const axios = require("axios");
axios.get.mockImplementation(() => Promise.reject(new Error("something went wrong"))); const { getEmpList } = require("./apis");
const err = await (getEmpList());
expect(err.message).toBe("something went wrong");
});
});

Please note that we can also achieve the above test with doMock().

Mocking environment config

Every application uses environment properties or variables. We may use these properties to render a webpage or screen with a different language, switches to enable or disable a feature, setting timeouts for API calls etc.

// @file envConfig.jsexport const envConfig = {
"enable_feature_A": "false",
"enable_feature_B": "true",
"locale": "en-US",
"country": "US"
};

Here is a sample environment config and a function that returns the value of the config variable.

// @file config-utils.jsexport const getConfig = (envProp) => {
if (typeof envProp === "string") {
if (envConfig[envProp] === "true") {
return true;
} else if (envConfig[envProp] === "false") {
return false;
} else {
return envConfig[envProp];
}
}
};

Testing the environment config.

// @file config-utils.test.jsdescribe("test getConfig", () => {
beforeEach(() => {
jest.resetModules();
});
it("should return undefined", () => {
const { getConfig } = require("../config-utils");
expect(getConfig(123)).toBe(undefined);
});
it("should return false for feature_A switch", () => {
jest.doMock("./envConfig", () => ({
envConfig: {
"enable_feature_A": "false"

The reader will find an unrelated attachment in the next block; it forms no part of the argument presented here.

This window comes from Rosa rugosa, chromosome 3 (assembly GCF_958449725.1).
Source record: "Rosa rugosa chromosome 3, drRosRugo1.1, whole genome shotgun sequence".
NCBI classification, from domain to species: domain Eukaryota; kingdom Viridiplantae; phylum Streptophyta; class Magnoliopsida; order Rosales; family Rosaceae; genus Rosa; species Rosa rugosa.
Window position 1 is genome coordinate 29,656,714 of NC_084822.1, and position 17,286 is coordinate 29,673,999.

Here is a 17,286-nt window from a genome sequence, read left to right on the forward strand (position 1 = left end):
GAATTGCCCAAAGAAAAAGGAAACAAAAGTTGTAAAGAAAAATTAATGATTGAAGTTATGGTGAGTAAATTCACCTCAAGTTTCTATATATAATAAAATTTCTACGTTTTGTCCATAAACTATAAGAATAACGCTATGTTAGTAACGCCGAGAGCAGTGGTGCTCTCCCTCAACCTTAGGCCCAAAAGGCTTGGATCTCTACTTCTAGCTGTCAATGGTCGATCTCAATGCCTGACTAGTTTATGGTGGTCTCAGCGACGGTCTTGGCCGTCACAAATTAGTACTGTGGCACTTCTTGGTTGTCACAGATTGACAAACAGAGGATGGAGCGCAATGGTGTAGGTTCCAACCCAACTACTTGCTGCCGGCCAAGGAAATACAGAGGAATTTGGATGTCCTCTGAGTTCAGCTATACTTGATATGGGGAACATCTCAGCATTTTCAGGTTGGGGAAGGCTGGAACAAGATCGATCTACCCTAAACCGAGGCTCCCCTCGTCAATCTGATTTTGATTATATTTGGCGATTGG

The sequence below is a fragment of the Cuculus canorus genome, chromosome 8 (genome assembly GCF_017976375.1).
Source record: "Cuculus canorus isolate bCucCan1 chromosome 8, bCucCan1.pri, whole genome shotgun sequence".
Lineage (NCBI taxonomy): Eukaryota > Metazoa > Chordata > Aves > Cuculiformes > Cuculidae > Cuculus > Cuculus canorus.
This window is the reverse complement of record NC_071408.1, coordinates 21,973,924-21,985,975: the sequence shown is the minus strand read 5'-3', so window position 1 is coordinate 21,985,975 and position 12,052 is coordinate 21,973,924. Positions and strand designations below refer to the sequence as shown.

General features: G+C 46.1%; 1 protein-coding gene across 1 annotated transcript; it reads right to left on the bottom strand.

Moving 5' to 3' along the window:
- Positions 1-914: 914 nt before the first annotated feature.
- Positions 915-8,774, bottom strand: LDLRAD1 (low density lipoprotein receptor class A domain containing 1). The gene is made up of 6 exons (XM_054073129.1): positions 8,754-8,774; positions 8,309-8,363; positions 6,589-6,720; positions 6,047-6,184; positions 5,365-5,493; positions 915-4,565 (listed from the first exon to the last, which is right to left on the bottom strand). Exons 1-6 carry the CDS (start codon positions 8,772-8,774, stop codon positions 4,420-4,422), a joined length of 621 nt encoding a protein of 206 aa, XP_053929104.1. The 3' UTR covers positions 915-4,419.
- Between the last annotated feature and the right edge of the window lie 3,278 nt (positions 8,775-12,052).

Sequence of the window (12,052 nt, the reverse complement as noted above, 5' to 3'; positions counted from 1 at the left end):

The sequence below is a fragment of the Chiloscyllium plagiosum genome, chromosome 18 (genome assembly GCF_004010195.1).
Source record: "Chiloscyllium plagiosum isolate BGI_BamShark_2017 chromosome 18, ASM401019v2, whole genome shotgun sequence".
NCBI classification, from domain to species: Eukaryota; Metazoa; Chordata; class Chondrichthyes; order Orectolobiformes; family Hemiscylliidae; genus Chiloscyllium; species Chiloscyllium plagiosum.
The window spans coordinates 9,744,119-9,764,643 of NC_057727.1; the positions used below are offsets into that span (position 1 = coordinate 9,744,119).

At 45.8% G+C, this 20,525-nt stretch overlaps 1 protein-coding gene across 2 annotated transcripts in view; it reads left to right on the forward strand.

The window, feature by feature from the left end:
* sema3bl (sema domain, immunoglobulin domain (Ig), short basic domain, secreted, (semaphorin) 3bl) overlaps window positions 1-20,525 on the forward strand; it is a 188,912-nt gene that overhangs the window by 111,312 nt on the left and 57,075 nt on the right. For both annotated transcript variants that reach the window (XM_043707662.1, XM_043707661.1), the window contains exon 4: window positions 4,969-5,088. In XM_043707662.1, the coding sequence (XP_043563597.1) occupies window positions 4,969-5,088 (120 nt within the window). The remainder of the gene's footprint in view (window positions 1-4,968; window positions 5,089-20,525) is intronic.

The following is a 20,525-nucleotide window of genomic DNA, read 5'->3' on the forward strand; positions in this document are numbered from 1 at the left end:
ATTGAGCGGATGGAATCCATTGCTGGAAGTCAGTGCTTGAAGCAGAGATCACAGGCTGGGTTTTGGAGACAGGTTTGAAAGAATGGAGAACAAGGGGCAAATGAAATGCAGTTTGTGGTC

}
}));
const { getConfig } = require("./config-utils");
expect(getConfig("enable_feature_A")).toBe(false);
});
it("should return true for feature_B switch", () => {
jest.doMock("./envConfig", () => ({
envConfig: {
"enable_feature_B": "true"
}
}));

const { getConfig } = require("./config-utils");
expect(getConfig("enable_feature_B")).toBe(true);
});
});

Let’s say we have a component called App, a function that returns some data based on the feature-check using getConfig.

// @file app.jsimport { getConfig } from "../getConfig";export const app = () => {
if (getConfig("enable_feature_A")) {
return "Hello feature A";
} else {
return "Hello World !!";
}
};

Finally testing the app component.

// @file app.test.jsjest.mock("../config-utils");import { getConfig } from "../config-utils";describe("test app", () => {
it("should render feature A", () => {
getConfig.mockReturnValue(true);
const { app } = require("../app");
expect(app()).toBe("Hello feature A");
});
it("should render hello world", () => {
const { app } = require("../app");
getConfig.mockReturnValue(false);
expect(app()).toBe("Hello World !!");
});
});

Tips & Tricks

Coverage
We all know how to configure Jest coverage. But the non-GUI report at times not so informative and doesn’t give an insight to the line of code covered vs. not covered.

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jest --coverage creates a folder in the root called coverage and sub-folder Icov-report hosts index.html. This is the HTML formatted coverage, which can be viewed, opening in a browser.

What doesI represent in coverage?

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What does E represent in coverage?

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Partially covered

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What is an ideal coverage threshold?

100%? I know I am being optimistic but I believe anything above 85% should be good.

That’s it!

I would like to thank you for taking some time and reading this article. I have always believed that there is a scope to do things in a better way. Hence, I would really appreciate if you leave your comments/suggestions.